Back in 2008, many Americans got their first taste of social networking for good through the Web site mybarack obama.com (or "MyBO" as it came to be known). The site engaged Barack Obama supporters online with a goal of inspiring action offline — attending events, canvassing, phone banking and, of course, donating.
For smaller organizations, particularly those with limited staff and budgets for communications (that means you, I'm guessing), developing and maintaining a rich community site seems like a daunting proposition — and the fundraising value perhaps questionable.
Enter Ning. Ning is an online platform through which you can create your own social-networking site — or community site. Believe in mythical creatures and want to find others who do? There's a Ning site for that. Want to connect with other working moms? There's a Ning site for that, too. There's even a "Ning for Dummies" Ning site — a network for new Ning network creators.
Ning allows you to build a basic site for free or customize it (turning off advertising and other features) for a nominal monthly fee.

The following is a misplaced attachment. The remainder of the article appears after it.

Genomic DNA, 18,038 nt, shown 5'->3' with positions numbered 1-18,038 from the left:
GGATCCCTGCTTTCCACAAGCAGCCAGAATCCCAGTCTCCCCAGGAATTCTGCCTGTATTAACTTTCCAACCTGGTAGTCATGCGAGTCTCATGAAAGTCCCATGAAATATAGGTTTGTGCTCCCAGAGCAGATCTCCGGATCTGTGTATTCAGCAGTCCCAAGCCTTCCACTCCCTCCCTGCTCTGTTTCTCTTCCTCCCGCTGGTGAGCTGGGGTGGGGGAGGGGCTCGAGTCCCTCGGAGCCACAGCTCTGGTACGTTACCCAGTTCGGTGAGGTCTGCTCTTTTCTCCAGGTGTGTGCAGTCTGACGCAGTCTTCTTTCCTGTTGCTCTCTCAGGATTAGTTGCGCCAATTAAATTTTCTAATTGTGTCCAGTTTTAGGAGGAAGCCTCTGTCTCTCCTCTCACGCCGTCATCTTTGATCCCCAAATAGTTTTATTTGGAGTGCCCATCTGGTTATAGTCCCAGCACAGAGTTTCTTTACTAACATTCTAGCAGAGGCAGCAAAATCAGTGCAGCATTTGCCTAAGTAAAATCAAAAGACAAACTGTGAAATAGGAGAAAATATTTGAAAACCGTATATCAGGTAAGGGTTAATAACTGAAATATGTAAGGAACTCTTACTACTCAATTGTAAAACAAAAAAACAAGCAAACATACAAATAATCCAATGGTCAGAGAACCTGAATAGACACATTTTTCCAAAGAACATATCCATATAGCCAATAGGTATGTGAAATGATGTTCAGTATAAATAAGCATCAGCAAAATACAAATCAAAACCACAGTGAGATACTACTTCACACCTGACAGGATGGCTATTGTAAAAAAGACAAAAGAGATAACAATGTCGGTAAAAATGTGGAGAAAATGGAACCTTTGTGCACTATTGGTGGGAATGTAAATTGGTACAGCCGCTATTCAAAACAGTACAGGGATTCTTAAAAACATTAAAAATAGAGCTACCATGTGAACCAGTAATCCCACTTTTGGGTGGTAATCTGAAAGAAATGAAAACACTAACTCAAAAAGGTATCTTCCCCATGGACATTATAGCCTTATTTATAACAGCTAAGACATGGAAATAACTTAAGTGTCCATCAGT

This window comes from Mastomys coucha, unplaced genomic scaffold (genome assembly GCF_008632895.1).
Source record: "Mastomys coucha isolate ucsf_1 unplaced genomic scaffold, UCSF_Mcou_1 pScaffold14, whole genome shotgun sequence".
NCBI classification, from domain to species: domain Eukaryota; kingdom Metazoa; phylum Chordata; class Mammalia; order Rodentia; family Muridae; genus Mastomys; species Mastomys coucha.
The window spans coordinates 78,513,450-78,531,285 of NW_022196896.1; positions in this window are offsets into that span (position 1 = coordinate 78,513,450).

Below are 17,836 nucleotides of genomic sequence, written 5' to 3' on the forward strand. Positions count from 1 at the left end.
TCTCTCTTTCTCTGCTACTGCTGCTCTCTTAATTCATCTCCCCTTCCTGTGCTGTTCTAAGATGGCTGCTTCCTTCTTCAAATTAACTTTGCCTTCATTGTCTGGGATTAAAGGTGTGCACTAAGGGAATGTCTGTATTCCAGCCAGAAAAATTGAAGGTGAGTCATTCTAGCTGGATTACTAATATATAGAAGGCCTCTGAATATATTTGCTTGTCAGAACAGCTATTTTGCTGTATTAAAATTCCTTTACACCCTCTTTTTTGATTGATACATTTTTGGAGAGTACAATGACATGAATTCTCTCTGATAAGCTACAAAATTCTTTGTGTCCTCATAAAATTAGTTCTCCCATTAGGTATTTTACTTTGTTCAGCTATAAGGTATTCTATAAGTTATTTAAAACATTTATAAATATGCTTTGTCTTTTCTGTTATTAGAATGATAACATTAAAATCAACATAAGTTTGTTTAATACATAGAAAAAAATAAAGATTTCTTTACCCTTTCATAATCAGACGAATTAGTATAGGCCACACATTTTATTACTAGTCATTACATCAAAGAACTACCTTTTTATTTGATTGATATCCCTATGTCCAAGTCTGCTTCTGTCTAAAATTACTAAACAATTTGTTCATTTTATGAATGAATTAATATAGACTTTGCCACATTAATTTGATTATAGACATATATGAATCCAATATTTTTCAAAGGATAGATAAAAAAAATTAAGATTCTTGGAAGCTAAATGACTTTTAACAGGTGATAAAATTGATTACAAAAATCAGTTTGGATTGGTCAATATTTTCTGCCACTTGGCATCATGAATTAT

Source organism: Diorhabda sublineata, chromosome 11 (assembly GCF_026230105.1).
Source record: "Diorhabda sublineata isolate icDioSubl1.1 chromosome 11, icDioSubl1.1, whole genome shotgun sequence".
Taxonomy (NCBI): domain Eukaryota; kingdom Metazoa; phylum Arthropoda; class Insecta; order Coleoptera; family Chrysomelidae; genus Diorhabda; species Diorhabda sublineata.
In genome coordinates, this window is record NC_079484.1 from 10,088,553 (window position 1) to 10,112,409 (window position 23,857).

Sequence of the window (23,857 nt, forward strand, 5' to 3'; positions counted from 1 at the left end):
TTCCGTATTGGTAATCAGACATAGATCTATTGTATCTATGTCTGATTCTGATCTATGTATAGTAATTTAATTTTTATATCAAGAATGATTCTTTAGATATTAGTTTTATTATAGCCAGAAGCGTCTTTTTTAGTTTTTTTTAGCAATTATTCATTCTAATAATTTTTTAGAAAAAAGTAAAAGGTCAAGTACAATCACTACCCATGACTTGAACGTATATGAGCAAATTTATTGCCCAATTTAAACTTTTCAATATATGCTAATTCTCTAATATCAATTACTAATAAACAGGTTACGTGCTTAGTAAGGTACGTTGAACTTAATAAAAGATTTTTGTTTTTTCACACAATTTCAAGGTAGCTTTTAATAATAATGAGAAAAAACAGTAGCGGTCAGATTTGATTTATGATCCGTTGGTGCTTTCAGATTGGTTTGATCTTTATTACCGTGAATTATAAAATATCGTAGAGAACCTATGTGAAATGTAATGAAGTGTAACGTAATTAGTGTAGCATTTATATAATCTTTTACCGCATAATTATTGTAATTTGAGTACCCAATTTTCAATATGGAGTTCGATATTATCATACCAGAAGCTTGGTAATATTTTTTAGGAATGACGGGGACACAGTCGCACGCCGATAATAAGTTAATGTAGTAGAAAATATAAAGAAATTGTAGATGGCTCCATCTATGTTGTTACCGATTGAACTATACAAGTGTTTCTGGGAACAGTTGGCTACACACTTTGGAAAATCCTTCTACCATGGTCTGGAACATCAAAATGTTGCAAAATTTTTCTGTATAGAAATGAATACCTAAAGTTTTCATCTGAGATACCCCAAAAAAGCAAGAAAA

Manny Hernandez and Ning
In 2007, an enterprising guy named Manny Hernandez launched TuDiabetes.org on the Ning platform to provide a way for diabetics to connect with peers. (Hernandez was diagnosed with diabetes in 2002.) In 2008, he founded and currently leads the Diabetes Hands Foundation — the nonprofit behind the community. Today, TuDiabetes.org (aka TuDiabetes.com) has more than 10,000 members connecting on a multi- tude of topics.
Hernandez spent significant time customizing Ning to meet his community's needs — turning on and off features, adapting the design, and more. The result is a site that doesn't feel generic. In fact, Hernandez learned so much he even authored the book "Ning for Dummies" (John Wiley and Sons, 2009).